Jones organizes his chapters by stages of the publishing process, from the initial idea for a project through writing and revision to seeking an agent and publisher and finally to marketing the book. This chronological structure is a wise choice, for it gives the reader a central narrative and makes the book an easy reference guide. Each chapter includes anecdotes and advice from various authors about the stage being discussed. Unfortunately, Jones’s organization comes at the inevitable cost of scattering each author’s story through multiple chapters. It can be difficult to follow the account of each book’s genesis, and I found myself repeatedly flipping back to a listing of the eleven books for a reminder of who was who.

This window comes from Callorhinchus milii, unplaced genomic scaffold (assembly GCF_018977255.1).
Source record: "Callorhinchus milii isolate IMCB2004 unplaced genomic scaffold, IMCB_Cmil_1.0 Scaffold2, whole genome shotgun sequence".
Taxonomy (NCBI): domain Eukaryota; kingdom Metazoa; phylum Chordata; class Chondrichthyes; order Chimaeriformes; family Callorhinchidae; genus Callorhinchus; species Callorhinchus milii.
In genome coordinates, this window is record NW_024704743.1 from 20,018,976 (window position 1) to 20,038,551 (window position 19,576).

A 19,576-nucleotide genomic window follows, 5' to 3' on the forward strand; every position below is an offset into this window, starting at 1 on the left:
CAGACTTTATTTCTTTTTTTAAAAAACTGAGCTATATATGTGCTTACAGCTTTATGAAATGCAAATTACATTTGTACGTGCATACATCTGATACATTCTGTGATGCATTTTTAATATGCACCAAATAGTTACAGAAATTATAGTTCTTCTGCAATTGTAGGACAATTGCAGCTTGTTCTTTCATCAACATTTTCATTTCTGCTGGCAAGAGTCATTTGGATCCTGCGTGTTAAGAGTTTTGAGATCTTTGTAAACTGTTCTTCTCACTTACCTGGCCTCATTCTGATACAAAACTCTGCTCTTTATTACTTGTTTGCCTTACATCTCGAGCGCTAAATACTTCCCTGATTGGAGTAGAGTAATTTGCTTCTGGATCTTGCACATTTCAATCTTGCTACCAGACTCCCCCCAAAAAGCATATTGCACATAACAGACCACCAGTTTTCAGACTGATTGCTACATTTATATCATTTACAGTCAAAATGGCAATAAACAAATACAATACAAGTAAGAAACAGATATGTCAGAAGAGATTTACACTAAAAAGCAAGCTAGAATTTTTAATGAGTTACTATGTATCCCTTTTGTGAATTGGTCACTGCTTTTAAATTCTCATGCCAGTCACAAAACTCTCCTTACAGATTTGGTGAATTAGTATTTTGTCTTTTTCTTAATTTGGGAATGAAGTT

The publication experiences of the interviewees are engaging, and each is unique. In one case, Clara Bensen’s No Baggage: A Minimalist Tale of Love and Wandering (2016), the author was queried by multiple agents after writing a viral Salon article, resulting in her book’s publication only eight months later. More frequently, writers shelved their manuscripts for years before deciding to seek a publisher. One book was the result of a cross-country bike trip, whereas another came from a conversation with a tattoo artist. Jones reveals that even the creation of ultimately successful books can be anxiety ridden. When one author had not heard back from an agent, she emailed a fake spam message to see whether the agent was still on vacation (this strategy is not recommended, as the lack of an autoreply only increased her apprehension).